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Woman’s red tie-dyed head cloth, hand-dyed and hemmed on all sides. Cloth has a green tie-dyed stripe near the two shortest sides. The abstract designs on the main body of the cloth are formed exclusively by orange and flesh coloured globules with red centres. Both floral and bird shapes are prominant in these designs. Black dots appear throughout, as well as a few circular shapes formed from bunched black thread. Inscription in two opposing corners.

History Of Use

Headcloths of this type were worn by women of the Hindu Koli caste. Members of that caste assisted in the production and gathering of this clothing. The cloth for the clothing was purchased in Kodinar town, 7 km. to the east of Dhamlej. They were worn with elaborate blouses, which were also worn by other castes. Koli women also wore distinctive jewellery, including small bracelets called bangli in Gujarati made of plastic or gold, silver ankle chains called chhdi, solid silver anklets called sakada, and large gold nose rings called kadi.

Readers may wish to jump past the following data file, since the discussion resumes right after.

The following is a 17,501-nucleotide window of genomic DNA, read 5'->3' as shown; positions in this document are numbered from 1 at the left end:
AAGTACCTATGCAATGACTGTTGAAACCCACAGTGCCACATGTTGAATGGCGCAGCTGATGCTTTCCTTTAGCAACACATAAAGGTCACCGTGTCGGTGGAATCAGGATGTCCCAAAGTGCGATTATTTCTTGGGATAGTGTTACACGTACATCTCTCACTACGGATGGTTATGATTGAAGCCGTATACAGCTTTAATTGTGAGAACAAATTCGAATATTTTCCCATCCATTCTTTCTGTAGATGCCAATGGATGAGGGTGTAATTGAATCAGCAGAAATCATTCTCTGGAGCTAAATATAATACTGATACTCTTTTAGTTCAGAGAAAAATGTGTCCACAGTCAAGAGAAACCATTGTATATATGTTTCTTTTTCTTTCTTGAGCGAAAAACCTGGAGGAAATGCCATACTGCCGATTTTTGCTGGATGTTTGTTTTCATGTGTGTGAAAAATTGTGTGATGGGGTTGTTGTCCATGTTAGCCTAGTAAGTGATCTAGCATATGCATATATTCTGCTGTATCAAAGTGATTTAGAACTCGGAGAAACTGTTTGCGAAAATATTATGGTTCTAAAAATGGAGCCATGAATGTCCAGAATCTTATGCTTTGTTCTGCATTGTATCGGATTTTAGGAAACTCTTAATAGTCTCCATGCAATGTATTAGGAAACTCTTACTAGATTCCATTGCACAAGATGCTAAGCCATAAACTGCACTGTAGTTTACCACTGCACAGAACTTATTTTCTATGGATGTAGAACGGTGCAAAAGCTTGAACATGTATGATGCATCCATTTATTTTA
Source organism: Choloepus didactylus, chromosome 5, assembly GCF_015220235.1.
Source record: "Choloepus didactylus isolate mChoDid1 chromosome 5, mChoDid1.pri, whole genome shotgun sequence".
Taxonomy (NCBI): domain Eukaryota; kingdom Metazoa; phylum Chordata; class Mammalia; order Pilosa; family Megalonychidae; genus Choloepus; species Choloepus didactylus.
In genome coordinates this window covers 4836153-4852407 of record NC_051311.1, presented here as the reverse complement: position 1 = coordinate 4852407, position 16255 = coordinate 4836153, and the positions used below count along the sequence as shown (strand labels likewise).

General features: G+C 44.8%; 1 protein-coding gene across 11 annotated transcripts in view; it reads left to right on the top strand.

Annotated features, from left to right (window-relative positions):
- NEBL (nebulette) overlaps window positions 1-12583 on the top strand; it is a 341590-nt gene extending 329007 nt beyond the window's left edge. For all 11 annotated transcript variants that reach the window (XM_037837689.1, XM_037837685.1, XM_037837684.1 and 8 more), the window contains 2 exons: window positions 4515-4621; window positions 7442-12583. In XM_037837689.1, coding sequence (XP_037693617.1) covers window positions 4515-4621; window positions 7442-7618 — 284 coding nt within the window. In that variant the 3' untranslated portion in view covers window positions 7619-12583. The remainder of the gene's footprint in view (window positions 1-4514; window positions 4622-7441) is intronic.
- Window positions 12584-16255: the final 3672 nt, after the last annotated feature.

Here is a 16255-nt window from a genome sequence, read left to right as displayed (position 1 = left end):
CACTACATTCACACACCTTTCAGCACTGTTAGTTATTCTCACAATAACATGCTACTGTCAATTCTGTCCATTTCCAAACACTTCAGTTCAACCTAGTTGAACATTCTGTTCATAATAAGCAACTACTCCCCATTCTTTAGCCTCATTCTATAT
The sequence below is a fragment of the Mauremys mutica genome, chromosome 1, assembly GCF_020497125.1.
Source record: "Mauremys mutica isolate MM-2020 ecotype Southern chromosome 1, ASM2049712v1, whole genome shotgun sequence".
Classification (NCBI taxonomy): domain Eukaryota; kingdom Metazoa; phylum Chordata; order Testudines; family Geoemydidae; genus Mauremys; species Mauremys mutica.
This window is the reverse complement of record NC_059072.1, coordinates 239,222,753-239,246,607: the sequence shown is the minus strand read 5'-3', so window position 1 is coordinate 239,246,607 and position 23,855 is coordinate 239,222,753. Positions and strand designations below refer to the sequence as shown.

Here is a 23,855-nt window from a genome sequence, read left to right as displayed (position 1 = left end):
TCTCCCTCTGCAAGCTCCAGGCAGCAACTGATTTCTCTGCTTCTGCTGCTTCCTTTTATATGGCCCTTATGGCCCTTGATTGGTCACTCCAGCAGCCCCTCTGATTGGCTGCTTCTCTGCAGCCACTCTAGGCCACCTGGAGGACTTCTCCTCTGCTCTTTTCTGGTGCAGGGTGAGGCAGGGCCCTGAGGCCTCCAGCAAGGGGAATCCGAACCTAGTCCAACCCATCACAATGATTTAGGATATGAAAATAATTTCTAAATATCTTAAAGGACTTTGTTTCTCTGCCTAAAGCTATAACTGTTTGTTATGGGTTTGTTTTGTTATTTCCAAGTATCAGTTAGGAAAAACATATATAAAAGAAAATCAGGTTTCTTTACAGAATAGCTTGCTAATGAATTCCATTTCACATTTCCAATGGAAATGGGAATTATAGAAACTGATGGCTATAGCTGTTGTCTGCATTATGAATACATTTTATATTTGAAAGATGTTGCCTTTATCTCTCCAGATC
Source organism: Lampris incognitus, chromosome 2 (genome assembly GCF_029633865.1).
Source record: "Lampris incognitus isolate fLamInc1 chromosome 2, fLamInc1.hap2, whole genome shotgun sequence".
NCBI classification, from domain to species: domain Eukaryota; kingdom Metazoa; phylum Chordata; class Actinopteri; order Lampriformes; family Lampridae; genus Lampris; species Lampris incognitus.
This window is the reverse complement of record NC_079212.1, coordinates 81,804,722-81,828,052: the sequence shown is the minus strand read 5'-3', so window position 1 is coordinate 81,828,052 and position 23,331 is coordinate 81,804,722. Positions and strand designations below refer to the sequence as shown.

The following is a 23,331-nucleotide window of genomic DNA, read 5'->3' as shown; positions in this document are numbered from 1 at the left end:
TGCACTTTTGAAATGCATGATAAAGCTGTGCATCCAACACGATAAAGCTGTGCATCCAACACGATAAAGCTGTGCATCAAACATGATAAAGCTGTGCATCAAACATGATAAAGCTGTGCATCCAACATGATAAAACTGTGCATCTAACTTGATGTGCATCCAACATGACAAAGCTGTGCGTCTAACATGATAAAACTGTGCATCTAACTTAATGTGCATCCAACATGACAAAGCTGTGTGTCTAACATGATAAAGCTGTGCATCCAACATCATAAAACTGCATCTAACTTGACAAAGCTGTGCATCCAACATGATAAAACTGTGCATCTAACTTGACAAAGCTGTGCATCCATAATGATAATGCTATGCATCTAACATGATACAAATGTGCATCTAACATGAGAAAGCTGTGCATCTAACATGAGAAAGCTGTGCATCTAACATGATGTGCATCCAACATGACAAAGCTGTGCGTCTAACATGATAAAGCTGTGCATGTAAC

Cultural Context

daily use


This head cloth was collected with the help of Hindu Koli people. This collection was gathered with the enthusiastic participation of villagers in Dhamlej, reflecting Derek Johnson’s rapport with them. They allowed him to take photographs of them demonstrating how the clothing is put on and worn. These photographs are available in the Museum of Anthropology collection documentation file for accession 2615. The fact that the cloth was tie-dyed by hand is indicated by its texture and by the fragments of black thread used in tying that remain.

Iconographic Meaning

The type of clothing helps to communicate the caste of the wearer.

Specific Techniques

Tie-dyed by hand with black cotton thread to resist the base dye.

Item History

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